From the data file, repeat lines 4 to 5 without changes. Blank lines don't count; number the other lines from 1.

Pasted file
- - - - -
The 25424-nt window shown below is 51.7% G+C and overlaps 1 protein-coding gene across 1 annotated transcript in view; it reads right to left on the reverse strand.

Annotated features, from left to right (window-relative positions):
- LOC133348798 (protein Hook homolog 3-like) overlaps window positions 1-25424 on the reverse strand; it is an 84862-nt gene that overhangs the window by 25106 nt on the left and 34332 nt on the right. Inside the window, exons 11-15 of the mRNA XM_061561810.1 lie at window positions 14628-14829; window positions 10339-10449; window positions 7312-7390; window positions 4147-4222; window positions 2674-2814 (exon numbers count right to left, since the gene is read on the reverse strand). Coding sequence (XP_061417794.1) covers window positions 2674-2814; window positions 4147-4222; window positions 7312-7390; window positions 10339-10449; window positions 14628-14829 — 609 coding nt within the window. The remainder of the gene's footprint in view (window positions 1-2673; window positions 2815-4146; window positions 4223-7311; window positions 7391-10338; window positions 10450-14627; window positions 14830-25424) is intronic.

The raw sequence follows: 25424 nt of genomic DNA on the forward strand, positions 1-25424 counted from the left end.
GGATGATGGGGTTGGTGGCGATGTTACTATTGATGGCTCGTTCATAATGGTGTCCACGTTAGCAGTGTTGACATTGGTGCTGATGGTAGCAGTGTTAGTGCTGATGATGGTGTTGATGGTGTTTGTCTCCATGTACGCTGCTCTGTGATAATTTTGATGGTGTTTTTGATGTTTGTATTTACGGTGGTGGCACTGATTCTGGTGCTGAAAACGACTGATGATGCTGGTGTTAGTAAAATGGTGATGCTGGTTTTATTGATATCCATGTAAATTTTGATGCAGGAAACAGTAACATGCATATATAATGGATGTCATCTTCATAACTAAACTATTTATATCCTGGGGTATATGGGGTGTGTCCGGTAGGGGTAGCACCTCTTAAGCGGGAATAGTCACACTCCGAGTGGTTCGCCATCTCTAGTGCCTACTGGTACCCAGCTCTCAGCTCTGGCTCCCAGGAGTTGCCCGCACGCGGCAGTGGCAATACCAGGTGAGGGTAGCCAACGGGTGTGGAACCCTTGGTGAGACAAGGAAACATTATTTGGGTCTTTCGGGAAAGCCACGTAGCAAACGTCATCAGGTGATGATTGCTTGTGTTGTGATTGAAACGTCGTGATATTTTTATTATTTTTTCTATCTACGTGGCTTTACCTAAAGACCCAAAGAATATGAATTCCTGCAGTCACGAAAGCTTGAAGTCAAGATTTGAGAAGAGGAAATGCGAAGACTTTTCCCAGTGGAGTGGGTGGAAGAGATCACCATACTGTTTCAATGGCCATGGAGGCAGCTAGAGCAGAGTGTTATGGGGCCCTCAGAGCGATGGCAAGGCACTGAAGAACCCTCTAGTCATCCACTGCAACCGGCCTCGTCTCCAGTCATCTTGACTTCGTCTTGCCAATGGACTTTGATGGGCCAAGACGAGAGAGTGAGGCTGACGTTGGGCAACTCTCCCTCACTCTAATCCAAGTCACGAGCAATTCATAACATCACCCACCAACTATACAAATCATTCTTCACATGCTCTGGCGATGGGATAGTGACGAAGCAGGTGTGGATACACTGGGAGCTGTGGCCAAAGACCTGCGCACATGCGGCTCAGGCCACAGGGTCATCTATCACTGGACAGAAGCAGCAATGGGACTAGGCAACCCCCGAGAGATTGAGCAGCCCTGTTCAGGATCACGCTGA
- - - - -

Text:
The raw sequence follows: 25424 nt of genomic DNA on the forward strand, positions 1-25424 counted from the left end.
GGATGATGGGGTTGGTGGCGATGTTACTATTGATGGCTCGTTCATAATGGTGTCCACGTTAGCAGTGTTGACATTGGTGCTGATGGTAGCAGTGTTAGTGCTGATGATGGTGTTGATGGTGTTTGTCTCCATGTACGCTGCTCTGTGATAATTTTGATGGTGTTTTTGATGTTTGTATTTACGGTGGTGGCACTGATTCTGGTGCTGAAAACGACTGATGATGCTGGTGTTAGTAAAATGGTGATGCTGGTTTTATTGATATCCATGTAAATTTTGATGCAGGAAACAGTAACATGCATATATAATGGATGTCATCTTCATAACTAAACTATTTATATCCTGGGGTATATGGGGTGTGTCCGGTAGGGGTAGCACCTCTTAAGCGGGAATAGTCACACTCCGAGTGGTTCGCCATCTCTAGTGCCTACTGGTACCCAGCTCTCAGCTCTGGCTCCCAGGAGTTGCCCGCACGCGGCAGTGGCAATACCAGGTGAGGGTAGCCAACGGGTGTGGAACCCTTGGTGAGACAAGGAAACATTATTTGGGTCTTTCGGGAAAGCCACGTAGCAAACGTCATCAGGTGATGATTGCTTGTGTTGTGATTGAAACGTCGTGATATTTTTATTATTTTTTCTATCTACGTGGCTTTACCTAAAGACCCAAAGAATATGAATTCCTGCAGTCACGAAAGCTTGAAGTCAAGATTTGAGAAGAGGAAATGCGAAGACTTTTCCCAGTGGAGTGGGTGGAAGAGATCACCATACTGTTTCAATGGCCATGGAGGCAGCTAGAGCAGAGTGTTATGGGGCCCTCAGAGCGATGGCAAGGCACTGAAGAACCCTCTAGTCATCCACTGCAACCGGCCTCGTCTCCAGTCATCTTGACTTCGTCTTGCCAATGGACTTTGATGGGCCAAGACGAGAGAGTGAGGCTGACGTTGGGCAACTCTCCCTCACTCTAATCCAAGTCACGAGCAATTCATAACATCACCCACCAACTATACAAATCATTCTTCACATGCTCTGGCGATGGGATAGTGACGAAGCAGGTGTGGATACACTGGGAGCTGTGGCCAAAGACCTGCGCACATGCGGCTCAGGCCACAGGGTCATCTATCACTGGACAGAAGCAGCAATGGGACTAGGCAACCCCCGAGAGATTGAGCAGCCCTGTTCAGGATCACGCTGA